Funding should prevent further slushies 

The Village of Pemberton received an early Christmas gift from the provincial and federal governments.

It was announced in December that the village had received $138,000 to help replace some “substandard culverts” along the dykes that protect the village from flooding.

Mayor Jordan Sturdy says the funding was announced shortly after flooding along Pemberton Creek a few weeks ago led to a lengthy road closure.

“All the snow and the ice that was bridging Pemberton Creek sagged and collapsed, and then turned into a gigantic slushie,” Sturdy said.

“…We had 150 metres worth of roadway covered in a couple of feet of water.”

Sturdy says it is surprisingly expensive to replace culverts, but explained that when they eventually rot out, they can actually begin to contribute to the flooding problems.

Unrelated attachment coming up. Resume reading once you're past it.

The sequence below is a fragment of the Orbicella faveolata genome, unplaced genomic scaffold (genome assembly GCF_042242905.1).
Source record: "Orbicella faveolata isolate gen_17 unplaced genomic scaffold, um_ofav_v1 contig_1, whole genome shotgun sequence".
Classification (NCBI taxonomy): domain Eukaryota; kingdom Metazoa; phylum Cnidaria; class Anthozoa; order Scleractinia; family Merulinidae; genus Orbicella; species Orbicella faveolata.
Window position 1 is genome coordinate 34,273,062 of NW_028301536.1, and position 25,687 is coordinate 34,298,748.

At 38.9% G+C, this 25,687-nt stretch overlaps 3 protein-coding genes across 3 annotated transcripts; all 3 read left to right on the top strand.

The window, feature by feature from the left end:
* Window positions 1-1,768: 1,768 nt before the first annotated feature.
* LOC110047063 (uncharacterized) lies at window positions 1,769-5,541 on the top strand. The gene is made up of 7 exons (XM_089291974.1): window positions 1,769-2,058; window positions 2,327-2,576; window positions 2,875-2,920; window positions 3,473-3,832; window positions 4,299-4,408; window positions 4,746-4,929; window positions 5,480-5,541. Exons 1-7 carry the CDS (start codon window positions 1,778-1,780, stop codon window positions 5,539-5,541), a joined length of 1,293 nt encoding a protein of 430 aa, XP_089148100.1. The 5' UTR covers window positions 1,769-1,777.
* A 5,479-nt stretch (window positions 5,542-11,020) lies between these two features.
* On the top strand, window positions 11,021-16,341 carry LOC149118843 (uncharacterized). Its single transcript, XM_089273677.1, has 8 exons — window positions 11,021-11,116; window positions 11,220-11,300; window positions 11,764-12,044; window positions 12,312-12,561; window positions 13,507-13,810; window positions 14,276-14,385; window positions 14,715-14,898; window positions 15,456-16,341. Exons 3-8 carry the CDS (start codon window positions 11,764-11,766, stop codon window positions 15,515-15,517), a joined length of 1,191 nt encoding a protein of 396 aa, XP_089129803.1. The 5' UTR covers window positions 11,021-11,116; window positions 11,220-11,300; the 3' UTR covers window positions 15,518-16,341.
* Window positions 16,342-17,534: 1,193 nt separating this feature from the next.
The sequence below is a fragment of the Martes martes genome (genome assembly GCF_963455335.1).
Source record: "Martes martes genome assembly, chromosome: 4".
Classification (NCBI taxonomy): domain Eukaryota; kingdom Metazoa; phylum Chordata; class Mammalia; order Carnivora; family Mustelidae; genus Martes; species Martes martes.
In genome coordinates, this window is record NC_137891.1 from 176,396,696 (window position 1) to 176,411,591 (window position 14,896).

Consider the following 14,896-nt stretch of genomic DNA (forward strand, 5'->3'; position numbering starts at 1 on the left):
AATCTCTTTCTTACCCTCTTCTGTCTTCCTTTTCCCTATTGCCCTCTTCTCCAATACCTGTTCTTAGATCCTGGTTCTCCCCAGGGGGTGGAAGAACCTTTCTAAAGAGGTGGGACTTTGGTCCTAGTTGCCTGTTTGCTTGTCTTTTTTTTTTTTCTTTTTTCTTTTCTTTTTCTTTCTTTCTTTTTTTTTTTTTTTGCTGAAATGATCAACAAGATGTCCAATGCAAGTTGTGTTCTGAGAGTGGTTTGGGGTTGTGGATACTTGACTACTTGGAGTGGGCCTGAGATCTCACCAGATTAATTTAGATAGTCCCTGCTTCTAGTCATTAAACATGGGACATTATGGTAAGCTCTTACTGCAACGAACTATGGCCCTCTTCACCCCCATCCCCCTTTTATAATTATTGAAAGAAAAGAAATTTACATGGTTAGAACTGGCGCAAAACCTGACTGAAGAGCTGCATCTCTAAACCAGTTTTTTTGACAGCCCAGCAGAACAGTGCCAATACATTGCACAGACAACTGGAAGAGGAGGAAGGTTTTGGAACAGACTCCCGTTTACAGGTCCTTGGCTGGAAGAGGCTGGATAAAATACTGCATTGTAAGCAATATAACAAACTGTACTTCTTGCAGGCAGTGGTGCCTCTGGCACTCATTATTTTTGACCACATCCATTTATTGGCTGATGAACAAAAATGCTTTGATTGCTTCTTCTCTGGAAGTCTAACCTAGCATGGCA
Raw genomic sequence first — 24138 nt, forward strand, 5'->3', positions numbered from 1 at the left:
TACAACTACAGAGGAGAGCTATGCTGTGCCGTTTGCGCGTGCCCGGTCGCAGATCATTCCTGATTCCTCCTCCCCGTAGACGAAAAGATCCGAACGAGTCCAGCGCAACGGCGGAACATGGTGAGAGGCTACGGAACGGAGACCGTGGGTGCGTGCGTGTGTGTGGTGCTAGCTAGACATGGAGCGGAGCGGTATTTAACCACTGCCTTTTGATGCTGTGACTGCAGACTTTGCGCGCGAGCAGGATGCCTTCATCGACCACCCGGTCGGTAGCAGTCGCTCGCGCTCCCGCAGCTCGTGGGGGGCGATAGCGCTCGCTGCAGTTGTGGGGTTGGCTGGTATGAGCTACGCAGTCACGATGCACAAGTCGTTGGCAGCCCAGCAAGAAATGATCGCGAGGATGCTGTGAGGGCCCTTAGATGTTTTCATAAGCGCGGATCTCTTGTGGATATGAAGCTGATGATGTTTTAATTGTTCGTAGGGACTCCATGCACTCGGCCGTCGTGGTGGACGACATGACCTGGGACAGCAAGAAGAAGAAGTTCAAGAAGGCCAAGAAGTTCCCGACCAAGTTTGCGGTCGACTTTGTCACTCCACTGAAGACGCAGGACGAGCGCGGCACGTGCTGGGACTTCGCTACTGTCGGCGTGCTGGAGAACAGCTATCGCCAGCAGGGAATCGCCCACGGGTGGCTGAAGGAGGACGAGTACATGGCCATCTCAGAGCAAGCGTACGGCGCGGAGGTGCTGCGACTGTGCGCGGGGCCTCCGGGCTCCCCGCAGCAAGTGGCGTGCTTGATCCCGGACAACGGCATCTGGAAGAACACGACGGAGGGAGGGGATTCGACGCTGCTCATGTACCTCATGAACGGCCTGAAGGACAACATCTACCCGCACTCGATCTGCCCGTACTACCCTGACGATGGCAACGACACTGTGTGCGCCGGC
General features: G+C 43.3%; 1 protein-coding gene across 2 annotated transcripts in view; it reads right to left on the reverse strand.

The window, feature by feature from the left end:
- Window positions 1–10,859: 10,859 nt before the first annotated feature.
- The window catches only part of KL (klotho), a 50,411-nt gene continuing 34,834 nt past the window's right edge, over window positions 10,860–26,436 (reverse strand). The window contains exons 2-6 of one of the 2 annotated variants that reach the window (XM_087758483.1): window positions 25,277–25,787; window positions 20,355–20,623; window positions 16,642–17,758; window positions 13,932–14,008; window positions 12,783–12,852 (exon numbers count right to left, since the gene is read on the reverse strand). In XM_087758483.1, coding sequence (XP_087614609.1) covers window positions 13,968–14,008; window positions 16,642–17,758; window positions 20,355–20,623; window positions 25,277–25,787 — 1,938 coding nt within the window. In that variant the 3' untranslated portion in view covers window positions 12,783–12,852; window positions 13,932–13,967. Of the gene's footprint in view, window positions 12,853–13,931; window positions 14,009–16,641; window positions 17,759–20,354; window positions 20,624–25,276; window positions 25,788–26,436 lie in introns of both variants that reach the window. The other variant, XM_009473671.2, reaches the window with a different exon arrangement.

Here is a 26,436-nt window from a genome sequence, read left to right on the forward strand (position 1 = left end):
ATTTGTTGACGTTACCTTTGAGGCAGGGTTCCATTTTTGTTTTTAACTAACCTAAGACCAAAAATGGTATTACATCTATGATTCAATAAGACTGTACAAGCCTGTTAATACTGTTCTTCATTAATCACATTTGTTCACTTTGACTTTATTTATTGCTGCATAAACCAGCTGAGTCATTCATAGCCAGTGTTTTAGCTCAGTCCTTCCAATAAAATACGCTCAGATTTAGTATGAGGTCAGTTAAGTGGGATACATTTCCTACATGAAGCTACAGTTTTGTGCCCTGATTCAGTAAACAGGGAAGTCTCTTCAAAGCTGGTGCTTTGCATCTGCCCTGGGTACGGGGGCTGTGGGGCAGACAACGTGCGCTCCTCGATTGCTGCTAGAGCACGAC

“When the river comes up, the flap on the culvert closes, but if the culvert is rotten, it can act almost as a pipe through to the dyke and start water pouring backwards, so they’re critical components.”

Sturdy is pleased that the provincial government recently committed to providing $10 million in flood protection funding throughout the province, and hopes the village will receive more support to help replace other culverts.

He explained that they still have significant flooding issues to deal with in the Mount Currie area and by the golf course and airport.

“We’re hoping that if we enter into a joint application to look at mitigation in the lower part of the valley, we’ll be able to come up with some options for solutions in the long run.”


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